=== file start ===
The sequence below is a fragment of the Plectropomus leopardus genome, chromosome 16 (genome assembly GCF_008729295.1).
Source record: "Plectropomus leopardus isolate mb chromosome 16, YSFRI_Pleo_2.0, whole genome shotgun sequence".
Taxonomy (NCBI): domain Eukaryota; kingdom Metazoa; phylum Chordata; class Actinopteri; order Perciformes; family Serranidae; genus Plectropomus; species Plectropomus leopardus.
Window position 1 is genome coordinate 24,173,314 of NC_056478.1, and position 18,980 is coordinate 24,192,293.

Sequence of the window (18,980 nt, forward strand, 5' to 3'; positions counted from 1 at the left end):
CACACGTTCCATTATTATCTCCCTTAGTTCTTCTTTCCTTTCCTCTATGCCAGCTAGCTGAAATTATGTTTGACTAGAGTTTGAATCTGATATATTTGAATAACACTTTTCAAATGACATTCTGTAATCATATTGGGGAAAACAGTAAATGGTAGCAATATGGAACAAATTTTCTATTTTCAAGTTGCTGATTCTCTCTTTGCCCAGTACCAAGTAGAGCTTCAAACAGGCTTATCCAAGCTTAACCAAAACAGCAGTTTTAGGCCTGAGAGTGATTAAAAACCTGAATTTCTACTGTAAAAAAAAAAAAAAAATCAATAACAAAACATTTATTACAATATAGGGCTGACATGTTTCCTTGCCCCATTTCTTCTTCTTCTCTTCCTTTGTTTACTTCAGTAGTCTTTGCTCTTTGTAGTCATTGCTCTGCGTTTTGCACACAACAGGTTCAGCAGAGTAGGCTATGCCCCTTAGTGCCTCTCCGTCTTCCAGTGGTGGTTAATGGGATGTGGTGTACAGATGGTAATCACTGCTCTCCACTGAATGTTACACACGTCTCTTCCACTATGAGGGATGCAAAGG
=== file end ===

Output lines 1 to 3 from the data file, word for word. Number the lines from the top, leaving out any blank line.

The sequence below is a fragment of the Plectropomus leopardus genome, chromosome 16 (genome assembly GCF_008729295.1).
Source record: "Plectropomus leopardus isolate mb chromosome 16, YSFRI_Pleo_2.0, whole genome shotgun sequence".
Taxonomy (NCBI): domain Eukaryota; kingdom Metazoa; phylum Chordata; class Actinopteri; order Perciformes; family Serranidae; genus Plectropomus; species Plectropomus leopardus.